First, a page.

Pape v. Knoll

Decision Date23 October 1984
Docket NumberNos. 24304,CA,s. 24304
Citation687 P.2d 1087,69 Or.App. 372
PartiesH. Dean PAPE, Shirley N. PAPE, Gary D. PAPE, and Randall C. PAPE, dba Pape Investment Co., a partnership, Respondents, v. Donald R. KNOLL and Ward Cook, Inc., an Oregon corporation, Appellants. A26715.
CourtOregon Court of Appeals

William M. Holmes, Bend, argued the cause, for appellant Donald R. Knoll. With him on the briefs was Gray, Francher, Holmes & Hurley, Bend.

Max Merrill, Bend, argued the cause and filed the brief, for appellant Ward Cook, Inc.

Dennis H. Elliott, Portland, argued the cause, for respondents. With him on the brief was Elliott & Freedman, Portland.


BUTTLER, Presiding Judge.

Plaintiffs brought this action against defendants Knoll and Ward Cook, Inc. (Cook) for fraud or, alternatively, for money had and received; also in the alternative, they sought damages against Knoll for breach of contract. Defendants appeal from a judgment entered on a jury verdict awarding plaintiffs $191,000 in compensatory damages against both defendants jointly, $50,000 in punitive damages against Knoll and $25,000 in punitive damages against Cook, for fraud or money had and received. (See n 4, infra.) Although the jury, in response to the special verdict form submitted to it, awarded plaintiffs damages against Knoll individually for breach of contract, they elected to stand on the verdict as it was incorporated in the judgment. Accordingly, the breach of contract claim is not before us.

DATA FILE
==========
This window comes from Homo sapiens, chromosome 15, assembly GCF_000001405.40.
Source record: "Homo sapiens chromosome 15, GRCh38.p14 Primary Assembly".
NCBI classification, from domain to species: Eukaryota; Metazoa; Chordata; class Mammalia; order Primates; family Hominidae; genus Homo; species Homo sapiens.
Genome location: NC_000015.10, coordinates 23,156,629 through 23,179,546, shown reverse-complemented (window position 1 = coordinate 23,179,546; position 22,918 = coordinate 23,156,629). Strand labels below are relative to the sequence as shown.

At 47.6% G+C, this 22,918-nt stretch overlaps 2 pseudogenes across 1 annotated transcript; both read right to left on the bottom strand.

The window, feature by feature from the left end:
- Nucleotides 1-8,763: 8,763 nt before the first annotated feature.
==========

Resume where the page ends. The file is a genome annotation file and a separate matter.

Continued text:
On appeal, both defendants contend that the trial court erred in denying their motions to dismiss and for a directed verdict; Cook also assigns error to the order denying its motion for judgment notwithstanding the verdict. All of those motions challenge the sufficiency of the evidence as to each defendant on the fraud and money had and received claims and also challenge whether there was sufficient evidence to submit punitive damages to the jury. Both defendants also assert that the trial court erroneously instructed the jury as to the measure of damages applicable to an action for fraud. We review the facts in the light most favorable to plaintiffs, Blake v. Haggard, 46 Or.App. 95, 100, 610 P.2d 1235, rev. den. 289 Or. 587 (1980), and affirm.